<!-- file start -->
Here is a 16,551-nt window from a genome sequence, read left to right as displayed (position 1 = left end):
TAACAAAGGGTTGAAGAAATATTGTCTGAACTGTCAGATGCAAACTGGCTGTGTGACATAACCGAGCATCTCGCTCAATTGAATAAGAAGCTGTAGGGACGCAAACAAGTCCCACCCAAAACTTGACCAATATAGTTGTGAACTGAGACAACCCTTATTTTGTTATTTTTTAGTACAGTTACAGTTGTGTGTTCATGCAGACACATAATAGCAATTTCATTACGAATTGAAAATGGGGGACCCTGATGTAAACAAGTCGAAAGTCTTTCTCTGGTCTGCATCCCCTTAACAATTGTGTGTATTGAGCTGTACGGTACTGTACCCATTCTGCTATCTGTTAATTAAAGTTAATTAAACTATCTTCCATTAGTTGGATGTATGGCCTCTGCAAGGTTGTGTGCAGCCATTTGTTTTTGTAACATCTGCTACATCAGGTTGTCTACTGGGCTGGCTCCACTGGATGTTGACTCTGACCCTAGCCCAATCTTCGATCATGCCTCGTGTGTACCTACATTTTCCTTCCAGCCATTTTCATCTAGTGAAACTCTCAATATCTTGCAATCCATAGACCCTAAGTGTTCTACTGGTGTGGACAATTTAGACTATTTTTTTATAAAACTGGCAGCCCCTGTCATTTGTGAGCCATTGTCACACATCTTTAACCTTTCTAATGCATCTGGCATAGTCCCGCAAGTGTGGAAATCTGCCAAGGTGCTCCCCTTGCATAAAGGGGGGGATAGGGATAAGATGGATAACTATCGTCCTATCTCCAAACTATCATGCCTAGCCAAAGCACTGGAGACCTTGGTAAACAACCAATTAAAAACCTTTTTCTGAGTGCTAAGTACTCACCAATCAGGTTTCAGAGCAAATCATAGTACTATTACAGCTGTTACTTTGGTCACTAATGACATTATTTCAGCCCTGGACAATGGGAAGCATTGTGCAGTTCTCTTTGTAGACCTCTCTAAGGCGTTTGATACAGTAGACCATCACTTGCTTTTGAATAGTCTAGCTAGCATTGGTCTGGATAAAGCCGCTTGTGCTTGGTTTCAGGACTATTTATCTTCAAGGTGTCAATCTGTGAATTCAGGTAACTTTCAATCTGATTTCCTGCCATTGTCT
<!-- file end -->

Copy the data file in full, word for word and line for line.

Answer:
Here is a 16,551-nt window from a genome sequence, read left to right as displayed (position 1 = left end):
TAACAAAGGGTTGAAGAAATATTGTCTGAACTGTCAGATGCAAACTGGCTGTGTGACATAACCGAGCATCTCGCTCAATTGAATAAGAAGCTGTAGGGACGCAAACAAGTCCCACCCAAAACTTGACCAATATAGTTGTGAACTGAGACAACCCTTATTTTGTTATTTTTTAGTACAGTTACAGTTGTGTGTTCATGCAGACACATAATAGCAATTTCATTACGAATTGAAAATGGGGGACCCTGATGTAAACAAGTCGAAAGTCTTTCTCTGGTCTGCATCCCCTTAACAATTGTGTGTATTGAGCTGTACGGTACTGTACCCATTCTGCTATCTGTTAATTAAAGTTAATTAAACTATCTTCCATTAGTTGGATGTATGGCCTCTGCAAGGTTGTGTGCAGCCATTTGTTTTTGTAACATCTGCTACATCAGGTTGTCTACTGGGCTGGCTCCACTGGATGTTGACTCTGACCCTAGCCCAATCTTCGATCATGCCTCGTGTGTACCTACATTTTCCTTCCAGCCATTTTCATCTAGTGAAACTCTCAATATCTTGCAATCCATAGACCCTAAGTGTTCTACTGGTGTGGACAATTTAGACTATTTTTTTATAAAACTGGCAGCCCCTGTCATTTGTGAGCCATTGTCACACATCTTTAACCTTTCTAATGCATCTGGCATAGTCCCGCAAGTGTGGAAATCTGCCAAGGTGCTCCCCTTGCATAAAGGGGGGGATAGGGATAAGATGGATAACTATCGTCCTATCTCCAAACTATCATGCCTAGCCAAAGCACTGGAGACCTTGGTAAACAACCAATTAAAAACCTTTTTCTGAGTGCTAAGTACTCACCAATCAGGTTTCAGAGCAAATCATAGTACTATTACAGCTGTTACTTTGGTCACTAATGACATTATTTCAGCCCTGGACAATGGGAAGCATTGTGCAGTTCTCTTTGTAGACCTCTCTAAGGCGTTTGATACAGTAGACCATCACTTGCTTTTGAATAGTCTAGCTAGCATTGGTCTGGATAAAGCCGCTTGTGCTTGGTTTCAGGACTATTTATCTTCAAGGTGTCAATCTGTGAATTCAGGTAACTTTCAATCTGATTTCCTGCCATTGTCT